Medicare and Medicaid Coverage Information
Health insurance, including Medicare and Medicare Supplements (MediGap) will only pay a limited amount of skilled long-term care and only for 100 days (this includes the days paid for by a Medicare Supplement).
Medicare Part A (Hospital Insurance) covers skilled nursing care provided in a skilled nursing facility (SNF) under certain conditions for a limited time.
Medicare-covered services include, but aren't limited to:
- Semi-private room (a room you share with other patients)
- Skilled nursing care
- Physical and occupational therapy*
- Speech-language pathology services*
- Medical social services
- Medical supplies and equipment used in the facility
- Ambulance transportation (when other transportation endangers health) to the nearest supplier of needed services that aren’t available at the SNF
- Dietary counseling
*Medicare covers these services if they're needed to meet your health goal.
Most long-term care is custodial in nature (this means help with activities of daily living or supervision due to cognitive issues). Custodial care is NOT covered by any health insurance or any Medicare type of policy. Only affordable long-term care insurance will provide the resources to safeguard your savings and ease the burden extended care places on your loved ones.
Medicaid is a joint federal and state program that helps with medical costs for some people with limited income and resources. Medicaid also offers benefits for long-term care in the event you either have little or no resources or exhaust your savings when you must pay for long-term care costs out-of-pocket. Often, this care is only in a Medicaid nursing home although some states will provide some homecare from Medicaid approved providers.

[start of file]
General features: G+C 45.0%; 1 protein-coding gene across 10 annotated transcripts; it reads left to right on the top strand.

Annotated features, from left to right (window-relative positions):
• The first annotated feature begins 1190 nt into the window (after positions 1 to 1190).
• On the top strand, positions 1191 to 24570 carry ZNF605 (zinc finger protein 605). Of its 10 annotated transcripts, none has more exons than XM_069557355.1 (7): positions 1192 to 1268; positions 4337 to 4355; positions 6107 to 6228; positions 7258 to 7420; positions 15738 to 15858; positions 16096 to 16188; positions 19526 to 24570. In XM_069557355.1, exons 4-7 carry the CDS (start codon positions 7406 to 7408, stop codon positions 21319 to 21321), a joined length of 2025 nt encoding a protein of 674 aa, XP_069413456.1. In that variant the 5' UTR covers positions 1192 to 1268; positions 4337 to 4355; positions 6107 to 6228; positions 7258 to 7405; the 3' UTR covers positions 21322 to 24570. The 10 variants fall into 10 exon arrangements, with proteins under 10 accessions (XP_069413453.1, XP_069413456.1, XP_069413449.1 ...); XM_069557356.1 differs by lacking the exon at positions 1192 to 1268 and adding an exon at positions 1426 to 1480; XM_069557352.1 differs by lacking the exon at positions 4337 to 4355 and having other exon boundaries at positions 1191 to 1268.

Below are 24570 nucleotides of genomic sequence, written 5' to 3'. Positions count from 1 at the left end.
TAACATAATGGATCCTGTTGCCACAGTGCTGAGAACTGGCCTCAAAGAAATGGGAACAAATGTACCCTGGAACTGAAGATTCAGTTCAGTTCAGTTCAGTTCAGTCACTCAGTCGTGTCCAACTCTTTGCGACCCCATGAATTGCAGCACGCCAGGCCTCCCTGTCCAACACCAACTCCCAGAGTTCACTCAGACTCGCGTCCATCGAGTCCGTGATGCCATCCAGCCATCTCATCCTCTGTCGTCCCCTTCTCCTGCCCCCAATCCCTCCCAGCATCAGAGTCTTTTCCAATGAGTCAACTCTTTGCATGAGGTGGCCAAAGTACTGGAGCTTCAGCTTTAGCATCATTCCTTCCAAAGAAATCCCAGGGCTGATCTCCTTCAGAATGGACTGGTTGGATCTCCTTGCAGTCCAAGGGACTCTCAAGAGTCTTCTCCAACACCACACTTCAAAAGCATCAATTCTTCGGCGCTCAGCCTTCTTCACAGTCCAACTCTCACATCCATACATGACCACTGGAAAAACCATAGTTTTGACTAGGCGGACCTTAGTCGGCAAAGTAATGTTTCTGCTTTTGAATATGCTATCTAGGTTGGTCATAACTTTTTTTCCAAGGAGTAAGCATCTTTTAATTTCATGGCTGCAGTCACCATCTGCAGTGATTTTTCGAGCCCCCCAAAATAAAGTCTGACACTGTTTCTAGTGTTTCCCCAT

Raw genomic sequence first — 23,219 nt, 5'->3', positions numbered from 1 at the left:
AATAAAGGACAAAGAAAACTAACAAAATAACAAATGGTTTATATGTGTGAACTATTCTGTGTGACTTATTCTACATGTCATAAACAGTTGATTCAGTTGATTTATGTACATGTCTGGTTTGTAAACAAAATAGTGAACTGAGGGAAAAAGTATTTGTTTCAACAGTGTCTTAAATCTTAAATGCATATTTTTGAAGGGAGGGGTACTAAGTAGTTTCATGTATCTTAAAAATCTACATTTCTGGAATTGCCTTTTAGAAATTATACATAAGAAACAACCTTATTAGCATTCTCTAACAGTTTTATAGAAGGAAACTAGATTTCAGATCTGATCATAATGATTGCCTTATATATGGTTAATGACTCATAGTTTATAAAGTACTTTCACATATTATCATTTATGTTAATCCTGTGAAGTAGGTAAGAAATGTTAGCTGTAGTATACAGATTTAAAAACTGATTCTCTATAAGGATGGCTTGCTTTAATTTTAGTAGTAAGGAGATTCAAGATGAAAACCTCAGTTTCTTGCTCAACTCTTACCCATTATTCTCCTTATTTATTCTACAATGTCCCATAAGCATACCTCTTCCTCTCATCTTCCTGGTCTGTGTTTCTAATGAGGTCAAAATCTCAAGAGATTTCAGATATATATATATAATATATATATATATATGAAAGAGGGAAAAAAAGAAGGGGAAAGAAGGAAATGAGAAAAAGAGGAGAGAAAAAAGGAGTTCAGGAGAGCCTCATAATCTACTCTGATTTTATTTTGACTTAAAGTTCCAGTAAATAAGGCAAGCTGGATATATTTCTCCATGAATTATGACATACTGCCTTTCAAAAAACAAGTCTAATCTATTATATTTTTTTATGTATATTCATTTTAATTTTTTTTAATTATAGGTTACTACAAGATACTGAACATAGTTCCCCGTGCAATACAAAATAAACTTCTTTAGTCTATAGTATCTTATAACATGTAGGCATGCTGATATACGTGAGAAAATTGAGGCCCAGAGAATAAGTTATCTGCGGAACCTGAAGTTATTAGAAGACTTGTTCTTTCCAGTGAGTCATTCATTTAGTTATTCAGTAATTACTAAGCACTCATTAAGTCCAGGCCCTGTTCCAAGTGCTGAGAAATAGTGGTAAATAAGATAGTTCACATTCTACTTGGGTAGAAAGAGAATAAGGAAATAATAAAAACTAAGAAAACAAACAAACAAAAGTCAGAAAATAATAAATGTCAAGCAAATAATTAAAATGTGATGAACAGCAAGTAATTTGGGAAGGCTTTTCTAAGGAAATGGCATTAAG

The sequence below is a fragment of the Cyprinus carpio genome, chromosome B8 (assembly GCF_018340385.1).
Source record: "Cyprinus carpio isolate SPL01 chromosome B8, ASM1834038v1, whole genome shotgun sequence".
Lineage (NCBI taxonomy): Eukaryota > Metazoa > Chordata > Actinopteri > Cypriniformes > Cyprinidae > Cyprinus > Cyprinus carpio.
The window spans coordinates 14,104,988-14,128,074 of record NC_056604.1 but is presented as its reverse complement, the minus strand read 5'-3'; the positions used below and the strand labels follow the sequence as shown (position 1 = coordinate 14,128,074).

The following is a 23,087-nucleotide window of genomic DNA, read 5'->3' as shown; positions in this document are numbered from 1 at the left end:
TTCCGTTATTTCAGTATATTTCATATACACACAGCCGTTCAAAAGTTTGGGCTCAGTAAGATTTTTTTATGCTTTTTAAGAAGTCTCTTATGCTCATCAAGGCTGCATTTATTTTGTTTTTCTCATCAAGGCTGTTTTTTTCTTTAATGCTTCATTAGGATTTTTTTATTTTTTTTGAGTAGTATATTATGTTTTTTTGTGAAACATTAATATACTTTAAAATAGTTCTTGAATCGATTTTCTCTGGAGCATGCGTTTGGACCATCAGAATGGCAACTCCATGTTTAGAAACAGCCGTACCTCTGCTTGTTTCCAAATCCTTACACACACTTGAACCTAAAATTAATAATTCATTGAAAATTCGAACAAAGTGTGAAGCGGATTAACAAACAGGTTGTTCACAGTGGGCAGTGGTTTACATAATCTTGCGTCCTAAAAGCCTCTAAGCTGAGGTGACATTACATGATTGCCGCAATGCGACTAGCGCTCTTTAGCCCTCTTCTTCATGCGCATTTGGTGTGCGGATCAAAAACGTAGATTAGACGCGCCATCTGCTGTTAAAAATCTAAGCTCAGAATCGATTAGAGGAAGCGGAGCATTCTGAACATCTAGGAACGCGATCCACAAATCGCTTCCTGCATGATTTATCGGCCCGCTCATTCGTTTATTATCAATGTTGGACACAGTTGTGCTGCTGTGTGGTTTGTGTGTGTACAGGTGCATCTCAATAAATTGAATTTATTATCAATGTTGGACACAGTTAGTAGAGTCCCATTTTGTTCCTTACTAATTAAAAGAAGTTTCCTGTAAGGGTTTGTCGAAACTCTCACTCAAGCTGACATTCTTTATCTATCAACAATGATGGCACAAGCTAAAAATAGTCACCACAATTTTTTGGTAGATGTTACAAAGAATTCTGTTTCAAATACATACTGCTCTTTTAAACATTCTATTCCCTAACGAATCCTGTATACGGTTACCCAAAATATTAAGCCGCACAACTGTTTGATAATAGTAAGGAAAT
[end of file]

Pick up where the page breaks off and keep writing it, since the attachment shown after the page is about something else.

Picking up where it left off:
Many people wish to avoid spending down their hard-earned savings and investments because of a long-term care event. Many states also participate in the federal/state long-term care partnership program which provides additional asset protection. See your state spend down requirements and participation in the partnership program by clicking here: LTC Information By State.
The bottom line: Unless you have affordable long-term care insurance you will have to pay for long-term care out-of-pocket draining your 401(k), IRA 403(b) and other assets and perhaps forcing yourself into a spend-down Medicaid situation.
Veterans – VA Long-Term Care Benefits
The Department of Veterans Affairs (VA) pays for long-term care services for service-related disabilities and for certain other eligible veterans, as well as other health programs such as nursing home care and at-home care for aging veterans with long-term care needs.
The VA also pays for veterans who do not have service-related disabilities, but who are unable to pay for the cost of necessary care. Co-pays may apply depending on the veteran’s income level.
The VA has two more programs to help veterans stay in their homes:
- The Housebound Aid and Attendance Allowance Program. This program provides cash to eligible veterans with disabilities and their surviving spouses to purchase home and community-based long-term care services such as personal care assistance and homemaker services. The cash is a supplement to the eligible veteran’s pension benefits
- A Veteran Directed Home and Community Based Services program (VD-HCBS). This program was developed in 2008 for eligible veterans of any age. The program provides veterans with a flexible budget to purchase services. Counseling and other supports for veterans are provided by the Aging Network in partnership with the Veterans Administration
Many veterans who have savings obtain affordable Long-Care Insurance to safeguard their assets and ease the burden on their families. Vets who have a military pension and TRICARE for their health insurance will still get long-term care insurance (unless they have a full military disability or little or no assets). TRICARE, like any other health insurance or Medicare or Medicare Supplement will only pay for a limited amount of skilled long-term care service and only if a person is improving.
Visit the Department of Veterans Affairs: https://www.va.gov/ to view available programs and services or download a Veterans Benefits fact sheet http://www.benefits.va.gov/BENEFITS/factsheets.asp. You can call the VA at 800-827-1000 to obtain information about services available in your area.